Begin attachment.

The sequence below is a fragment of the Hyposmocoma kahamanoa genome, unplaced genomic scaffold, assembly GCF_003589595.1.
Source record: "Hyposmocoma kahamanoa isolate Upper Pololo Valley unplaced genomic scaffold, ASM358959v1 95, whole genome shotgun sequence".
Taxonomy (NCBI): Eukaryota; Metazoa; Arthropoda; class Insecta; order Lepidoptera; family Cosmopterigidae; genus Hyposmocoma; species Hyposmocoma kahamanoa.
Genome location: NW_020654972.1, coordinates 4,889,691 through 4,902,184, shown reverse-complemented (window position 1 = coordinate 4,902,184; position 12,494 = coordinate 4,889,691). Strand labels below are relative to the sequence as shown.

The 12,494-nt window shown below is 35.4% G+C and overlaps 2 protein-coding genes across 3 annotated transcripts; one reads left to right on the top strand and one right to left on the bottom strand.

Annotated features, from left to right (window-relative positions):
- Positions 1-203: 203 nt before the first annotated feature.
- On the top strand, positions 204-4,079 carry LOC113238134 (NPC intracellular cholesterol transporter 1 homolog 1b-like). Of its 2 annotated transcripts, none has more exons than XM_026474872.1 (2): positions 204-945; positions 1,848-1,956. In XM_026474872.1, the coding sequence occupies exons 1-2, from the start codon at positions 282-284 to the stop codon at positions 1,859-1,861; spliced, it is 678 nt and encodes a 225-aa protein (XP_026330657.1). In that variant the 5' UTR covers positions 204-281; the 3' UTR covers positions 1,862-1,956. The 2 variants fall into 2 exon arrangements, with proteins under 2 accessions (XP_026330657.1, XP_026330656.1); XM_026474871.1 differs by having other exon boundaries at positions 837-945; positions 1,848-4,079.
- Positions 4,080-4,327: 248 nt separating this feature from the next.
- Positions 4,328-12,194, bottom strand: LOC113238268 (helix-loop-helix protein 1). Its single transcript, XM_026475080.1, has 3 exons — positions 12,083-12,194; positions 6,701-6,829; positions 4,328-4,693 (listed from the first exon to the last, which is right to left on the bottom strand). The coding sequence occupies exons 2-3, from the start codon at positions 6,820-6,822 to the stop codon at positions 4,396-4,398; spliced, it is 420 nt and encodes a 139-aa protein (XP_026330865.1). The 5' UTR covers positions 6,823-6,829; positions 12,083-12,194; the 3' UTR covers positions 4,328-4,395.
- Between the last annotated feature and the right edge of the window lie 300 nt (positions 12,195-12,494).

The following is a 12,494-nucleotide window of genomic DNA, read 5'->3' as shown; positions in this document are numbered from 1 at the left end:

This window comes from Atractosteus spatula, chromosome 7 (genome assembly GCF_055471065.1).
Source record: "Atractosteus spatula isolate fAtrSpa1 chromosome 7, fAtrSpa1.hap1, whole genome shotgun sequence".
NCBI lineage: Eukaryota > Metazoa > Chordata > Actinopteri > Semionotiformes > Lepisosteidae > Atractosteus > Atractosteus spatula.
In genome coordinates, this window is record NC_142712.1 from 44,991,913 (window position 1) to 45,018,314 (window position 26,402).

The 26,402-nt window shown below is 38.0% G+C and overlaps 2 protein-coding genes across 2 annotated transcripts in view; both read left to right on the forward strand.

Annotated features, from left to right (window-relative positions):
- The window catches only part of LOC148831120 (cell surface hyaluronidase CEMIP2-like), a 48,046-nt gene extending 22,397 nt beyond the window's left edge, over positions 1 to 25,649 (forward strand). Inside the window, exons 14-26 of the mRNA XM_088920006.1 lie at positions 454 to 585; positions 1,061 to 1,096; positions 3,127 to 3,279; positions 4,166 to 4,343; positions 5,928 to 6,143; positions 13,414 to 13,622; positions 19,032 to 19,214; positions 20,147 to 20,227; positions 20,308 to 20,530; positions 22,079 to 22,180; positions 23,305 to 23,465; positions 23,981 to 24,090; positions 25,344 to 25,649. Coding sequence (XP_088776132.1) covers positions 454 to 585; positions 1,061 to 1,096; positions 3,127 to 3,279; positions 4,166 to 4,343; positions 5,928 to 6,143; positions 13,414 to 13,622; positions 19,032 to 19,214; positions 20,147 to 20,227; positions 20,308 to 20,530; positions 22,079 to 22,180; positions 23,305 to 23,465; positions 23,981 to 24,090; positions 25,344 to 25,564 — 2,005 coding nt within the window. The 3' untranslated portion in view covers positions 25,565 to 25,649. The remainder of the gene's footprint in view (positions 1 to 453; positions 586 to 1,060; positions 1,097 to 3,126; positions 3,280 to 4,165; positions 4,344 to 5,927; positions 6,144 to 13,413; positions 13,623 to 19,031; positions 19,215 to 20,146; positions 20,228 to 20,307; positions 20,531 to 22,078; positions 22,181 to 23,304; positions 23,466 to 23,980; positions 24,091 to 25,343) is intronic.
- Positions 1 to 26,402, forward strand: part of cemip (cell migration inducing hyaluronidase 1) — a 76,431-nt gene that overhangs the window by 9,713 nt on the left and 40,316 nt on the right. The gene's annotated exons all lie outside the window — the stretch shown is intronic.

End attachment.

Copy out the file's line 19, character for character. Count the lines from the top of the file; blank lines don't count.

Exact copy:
- The window catches only part of LOC148831120 (cell surface hyaluronidase CEMIP2-like), a 48,046-nt gene extending 22,397 nt beyond the window's left edge, over positions 1 to 25,649 (forward strand). Inside the window, exons 14-26 of the mRNA XM_088920006.1 lie at positions 454 to 585; positions 1,061 to 1,096; positions 3,127 to 3,279; positions 4,166 to 4,343; positions 5,928 to 6,143; positions 13,414 to 13,622; positions 19,032 to 19,214; positions 20,147 to 20,227; positions 20,308 to 20,530; positions 22,079 to 22,180; positions 23,305 to 23,465; positions 23,981 to 24,090; positions 25,344 to 25,649. Coding sequence (XP_088776132.1) covers positions 454 to 585; positions 1,061 to 1,096; positions 3,127 to 3,279; positions 4,166 to 4,343; positions 5,928 to 6,143; positions 13,414 to 13,622; positions 19,032 to 19,214; positions 20,147 to 20,227; positions 20,308 to 20,530; positions 22,079 to 22,180; positions 23,305 to 23,465; positions 23,981 to 24,090; positions 25,344 to 25,564 — 2,005 coding nt within the window. The 3' untranslated portion in view covers positions 25,565 to 25,649. The remainder of the gene's footprint in view (positions 1 to 453; positions 586 to 1,060; positions 1,097 to 3,126; positions 3,280 to 4,165; positions 4,344 to 5,927; positions 6,144 to 13,413; positions 13,623 to 19,031; positions 19,215 to 20,146; positions 20,228 to 20,307; positions 20,531 to 22,078; positions 22,181 to 23,304; positions 23,466 to 23,980; positions 24,091 to 25,343) is intronic.